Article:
In a decision that will please neither side fully, the New Jersey Supreme Court Oct. 25 refused to legalize “gay marriage” but ordered the legislature to amend state law to give homosexual couples the legal benefits of marriage. Such a law, the court said, could include either civil unions — which are legal in Connecticut and Vermont — or “gay marriage.”
In a decision that will please neither side fully, the New Jersey Supreme Court Oct. 25 refused to legalize “gay marriage” but ordered the legislature to amend state law to give homosexual couples the legal benefits of marriage.
Such a law, the court said, could include either civil unions — which are legal in Connecticut and Vermont — or “gay marriage.” The court gave the legislature six months to change the law.
Nevertheless, it was a major defeat for homosexual activists, who were optimistic the court would do what Massachusetts’ court did and order “gay marriage” legalized. Now, they must lobby the legislature, which is controlled by Democrats.
The New Jersey court split 4-3, with the three justices in the minority arguing that “gay marriage” should be legalized with no option for civil unions. In her final opinion before retirement, Chief Justice Deborah T. Poritz wrote the dissenting opinion, which was signed by two other justices.
Justice Barry T. Albin wrote for the court’s majority.
“Although we cannot find that a fundamental right to same-sex marriage exists in this state, the unequal dispensation of rights and benefits to committed same-sex partners can no longer be tolerated under our state constitution,” Albin wrote. “… [W]e now hold that denying rights and benefits to committed same-sex couples that are statutorily given to their heterosexual counterparts violates the equal protection guarantee of Article I, Paragraph 1 [of the New Jersey Constitution].”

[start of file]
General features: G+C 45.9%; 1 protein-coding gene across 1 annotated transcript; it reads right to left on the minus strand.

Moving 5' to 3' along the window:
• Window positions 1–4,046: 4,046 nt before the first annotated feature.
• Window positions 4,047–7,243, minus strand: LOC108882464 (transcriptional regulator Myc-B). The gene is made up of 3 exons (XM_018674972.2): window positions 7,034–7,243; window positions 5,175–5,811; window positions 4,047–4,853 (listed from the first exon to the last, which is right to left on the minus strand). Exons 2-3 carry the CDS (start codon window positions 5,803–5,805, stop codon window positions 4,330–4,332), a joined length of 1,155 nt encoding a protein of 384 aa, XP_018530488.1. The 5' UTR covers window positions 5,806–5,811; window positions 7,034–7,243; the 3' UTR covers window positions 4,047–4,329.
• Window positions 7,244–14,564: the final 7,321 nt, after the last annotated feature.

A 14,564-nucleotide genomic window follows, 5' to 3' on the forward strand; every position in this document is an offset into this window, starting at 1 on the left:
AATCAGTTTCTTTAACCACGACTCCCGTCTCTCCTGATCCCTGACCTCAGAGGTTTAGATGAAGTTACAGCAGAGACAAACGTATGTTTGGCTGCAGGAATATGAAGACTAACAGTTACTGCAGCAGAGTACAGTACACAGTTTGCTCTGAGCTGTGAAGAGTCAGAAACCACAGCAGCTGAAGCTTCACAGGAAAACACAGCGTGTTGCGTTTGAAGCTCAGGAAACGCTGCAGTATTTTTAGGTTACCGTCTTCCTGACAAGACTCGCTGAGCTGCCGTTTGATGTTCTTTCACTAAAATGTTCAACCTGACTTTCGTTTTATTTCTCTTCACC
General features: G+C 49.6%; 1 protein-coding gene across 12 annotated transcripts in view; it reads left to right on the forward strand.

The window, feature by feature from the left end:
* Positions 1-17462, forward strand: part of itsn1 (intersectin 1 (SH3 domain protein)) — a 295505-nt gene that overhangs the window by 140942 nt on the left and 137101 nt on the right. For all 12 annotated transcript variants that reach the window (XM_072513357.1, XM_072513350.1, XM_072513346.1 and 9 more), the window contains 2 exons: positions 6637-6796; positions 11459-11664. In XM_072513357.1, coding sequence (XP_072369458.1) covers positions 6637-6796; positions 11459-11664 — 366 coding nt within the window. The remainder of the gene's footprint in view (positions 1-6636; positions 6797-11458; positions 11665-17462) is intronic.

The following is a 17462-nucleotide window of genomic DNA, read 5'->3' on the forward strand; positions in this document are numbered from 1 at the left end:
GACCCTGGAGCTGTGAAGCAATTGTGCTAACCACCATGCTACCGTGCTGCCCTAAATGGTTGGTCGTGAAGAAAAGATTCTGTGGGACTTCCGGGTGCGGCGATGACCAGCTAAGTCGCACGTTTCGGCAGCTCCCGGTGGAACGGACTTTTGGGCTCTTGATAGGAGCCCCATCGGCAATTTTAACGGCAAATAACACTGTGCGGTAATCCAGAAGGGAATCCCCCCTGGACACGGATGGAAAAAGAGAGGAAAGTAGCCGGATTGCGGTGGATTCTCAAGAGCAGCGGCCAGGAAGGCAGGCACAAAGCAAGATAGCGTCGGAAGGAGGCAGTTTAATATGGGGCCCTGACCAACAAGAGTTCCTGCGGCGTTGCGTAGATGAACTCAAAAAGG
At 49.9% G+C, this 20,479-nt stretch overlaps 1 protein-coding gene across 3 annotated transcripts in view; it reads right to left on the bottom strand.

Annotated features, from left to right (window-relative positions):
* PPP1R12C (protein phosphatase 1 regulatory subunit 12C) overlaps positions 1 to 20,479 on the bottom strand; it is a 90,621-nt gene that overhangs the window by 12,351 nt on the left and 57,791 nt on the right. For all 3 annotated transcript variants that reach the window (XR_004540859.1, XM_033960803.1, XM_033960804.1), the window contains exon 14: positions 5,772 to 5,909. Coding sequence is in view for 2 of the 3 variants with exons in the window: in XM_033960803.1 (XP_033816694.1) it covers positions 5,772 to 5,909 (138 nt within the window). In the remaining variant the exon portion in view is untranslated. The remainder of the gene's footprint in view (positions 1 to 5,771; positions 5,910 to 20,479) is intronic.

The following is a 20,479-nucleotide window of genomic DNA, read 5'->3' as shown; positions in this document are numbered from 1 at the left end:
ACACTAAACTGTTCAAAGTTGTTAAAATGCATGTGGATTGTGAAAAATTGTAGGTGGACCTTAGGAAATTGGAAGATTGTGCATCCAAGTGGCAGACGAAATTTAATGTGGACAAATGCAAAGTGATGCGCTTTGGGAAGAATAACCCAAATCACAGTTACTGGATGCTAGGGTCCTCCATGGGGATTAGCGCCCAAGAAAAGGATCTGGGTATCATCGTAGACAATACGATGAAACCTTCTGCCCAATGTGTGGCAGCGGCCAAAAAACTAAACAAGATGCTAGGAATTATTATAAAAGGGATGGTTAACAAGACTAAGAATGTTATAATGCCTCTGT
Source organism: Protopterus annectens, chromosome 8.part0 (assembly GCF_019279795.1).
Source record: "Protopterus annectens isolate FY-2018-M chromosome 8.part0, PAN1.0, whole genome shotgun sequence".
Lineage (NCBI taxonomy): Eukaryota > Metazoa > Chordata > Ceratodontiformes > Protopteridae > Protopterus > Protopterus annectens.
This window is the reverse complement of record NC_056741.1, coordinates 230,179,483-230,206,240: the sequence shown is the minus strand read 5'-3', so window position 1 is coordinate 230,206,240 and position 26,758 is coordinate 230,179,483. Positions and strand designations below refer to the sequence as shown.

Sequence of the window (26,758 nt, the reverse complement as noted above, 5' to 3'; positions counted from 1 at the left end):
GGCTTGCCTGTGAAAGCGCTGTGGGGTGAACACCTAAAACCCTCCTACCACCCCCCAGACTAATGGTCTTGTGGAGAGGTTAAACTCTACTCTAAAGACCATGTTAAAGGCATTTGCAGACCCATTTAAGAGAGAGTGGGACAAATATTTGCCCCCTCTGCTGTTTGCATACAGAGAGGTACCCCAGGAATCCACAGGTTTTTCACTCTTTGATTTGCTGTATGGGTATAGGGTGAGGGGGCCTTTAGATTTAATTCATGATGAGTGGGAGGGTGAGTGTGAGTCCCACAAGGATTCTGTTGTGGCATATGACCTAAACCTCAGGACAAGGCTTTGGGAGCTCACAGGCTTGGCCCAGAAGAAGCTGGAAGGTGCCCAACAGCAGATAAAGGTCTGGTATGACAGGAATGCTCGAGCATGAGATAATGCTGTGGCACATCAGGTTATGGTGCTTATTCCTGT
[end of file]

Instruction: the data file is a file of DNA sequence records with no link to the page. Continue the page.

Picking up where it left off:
The legislature, Albin wrote, must “either amend the marriage statutes to include same-sex couples” or “create a parallel statutory structure, which will provide for, on equal terms, the rights and benefits” of marriage.
New Jersey already had a domestic partner law that gave homosexual couples some of the legal benefits of marriage. The new law, though, must grant them all the benefits. The ruling likely is a boost to supporters of constitutional marriage amendments, particularly those that ban both “gay marriage” and civil unions. Eight states are scheduled to vote on marriage amendments Election Day.
It is the third state supreme court this year to refuse to legalize “gay marriage,” joining New York and Washington state. Washington’s decision also was by a one-vote margin. Conservatives note that all three courts are considered liberal.
“I think the other side just took a big hit in New Jersey,” Glen Lavy, an attorney with the conservative legal group Alliance Defense Fund, told Baptist Press. “The court ruled that there is no fundamental right to same-sex marriage…. The battle is far from over … but the fact that they could not win in New Jersey is a huge, huge loss for them.”